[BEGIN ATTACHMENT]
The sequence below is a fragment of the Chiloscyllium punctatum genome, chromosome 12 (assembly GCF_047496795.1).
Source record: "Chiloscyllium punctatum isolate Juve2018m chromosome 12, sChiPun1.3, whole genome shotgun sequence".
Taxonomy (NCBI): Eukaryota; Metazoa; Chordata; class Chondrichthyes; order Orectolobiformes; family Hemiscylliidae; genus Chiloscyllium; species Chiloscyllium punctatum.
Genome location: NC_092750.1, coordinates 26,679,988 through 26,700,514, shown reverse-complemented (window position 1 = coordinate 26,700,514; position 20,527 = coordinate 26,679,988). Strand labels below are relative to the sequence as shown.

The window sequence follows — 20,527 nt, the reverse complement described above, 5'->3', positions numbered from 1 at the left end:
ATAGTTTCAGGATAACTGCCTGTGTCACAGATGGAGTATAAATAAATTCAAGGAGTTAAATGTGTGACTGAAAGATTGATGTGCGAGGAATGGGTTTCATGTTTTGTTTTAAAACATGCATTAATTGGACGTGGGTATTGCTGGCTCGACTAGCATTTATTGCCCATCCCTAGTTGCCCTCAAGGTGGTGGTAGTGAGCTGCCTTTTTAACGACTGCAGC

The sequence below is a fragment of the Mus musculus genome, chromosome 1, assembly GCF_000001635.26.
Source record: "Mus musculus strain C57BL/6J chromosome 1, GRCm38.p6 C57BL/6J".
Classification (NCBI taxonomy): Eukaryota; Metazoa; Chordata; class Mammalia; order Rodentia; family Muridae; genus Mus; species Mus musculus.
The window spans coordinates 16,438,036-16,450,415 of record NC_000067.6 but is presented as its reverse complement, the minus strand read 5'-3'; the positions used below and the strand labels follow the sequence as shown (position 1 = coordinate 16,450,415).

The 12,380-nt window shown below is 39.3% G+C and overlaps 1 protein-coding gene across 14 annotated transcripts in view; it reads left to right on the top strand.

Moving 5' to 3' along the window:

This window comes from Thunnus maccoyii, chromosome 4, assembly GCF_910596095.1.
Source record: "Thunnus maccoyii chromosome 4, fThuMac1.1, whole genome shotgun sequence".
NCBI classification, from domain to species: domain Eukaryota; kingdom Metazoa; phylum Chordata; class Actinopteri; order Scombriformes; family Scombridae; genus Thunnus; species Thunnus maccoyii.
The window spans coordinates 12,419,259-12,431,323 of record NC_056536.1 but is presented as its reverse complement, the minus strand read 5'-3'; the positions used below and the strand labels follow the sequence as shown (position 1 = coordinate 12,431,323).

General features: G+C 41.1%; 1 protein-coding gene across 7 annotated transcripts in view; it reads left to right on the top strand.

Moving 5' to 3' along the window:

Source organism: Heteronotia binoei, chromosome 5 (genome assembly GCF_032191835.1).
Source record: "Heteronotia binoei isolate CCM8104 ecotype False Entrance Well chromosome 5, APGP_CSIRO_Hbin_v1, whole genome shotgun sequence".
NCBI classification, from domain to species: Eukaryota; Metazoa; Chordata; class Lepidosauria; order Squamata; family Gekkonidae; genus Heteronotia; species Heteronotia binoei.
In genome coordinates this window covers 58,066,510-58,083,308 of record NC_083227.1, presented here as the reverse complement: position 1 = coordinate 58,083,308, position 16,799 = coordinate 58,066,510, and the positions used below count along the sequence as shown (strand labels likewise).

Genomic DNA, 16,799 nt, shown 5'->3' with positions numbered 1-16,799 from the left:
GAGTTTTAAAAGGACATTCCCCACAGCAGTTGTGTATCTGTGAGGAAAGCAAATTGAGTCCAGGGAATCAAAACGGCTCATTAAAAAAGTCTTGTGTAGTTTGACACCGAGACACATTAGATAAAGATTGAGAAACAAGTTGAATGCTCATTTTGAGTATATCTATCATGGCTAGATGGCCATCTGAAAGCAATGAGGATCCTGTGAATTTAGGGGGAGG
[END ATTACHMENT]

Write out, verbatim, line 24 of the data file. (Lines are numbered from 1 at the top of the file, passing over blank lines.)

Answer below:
GAGTTTTAAAAGGACATTCCCCACAGCAGTTGTGTATCTGTGAGGAAAGCAAATTGAGTCCAGGGAATCAAAACGGCTCATTAAAAAAGTCTTGTGTAGTTTGACACCGAGACACATTAGATAAAGATTGAGAAACAAGTTGAATGCTCATTTTGAGTATATCTATCATGGCTAGATGGCCATCTGAAAGCAATGAGGATCCTGTGAATTTAGGGGGAGG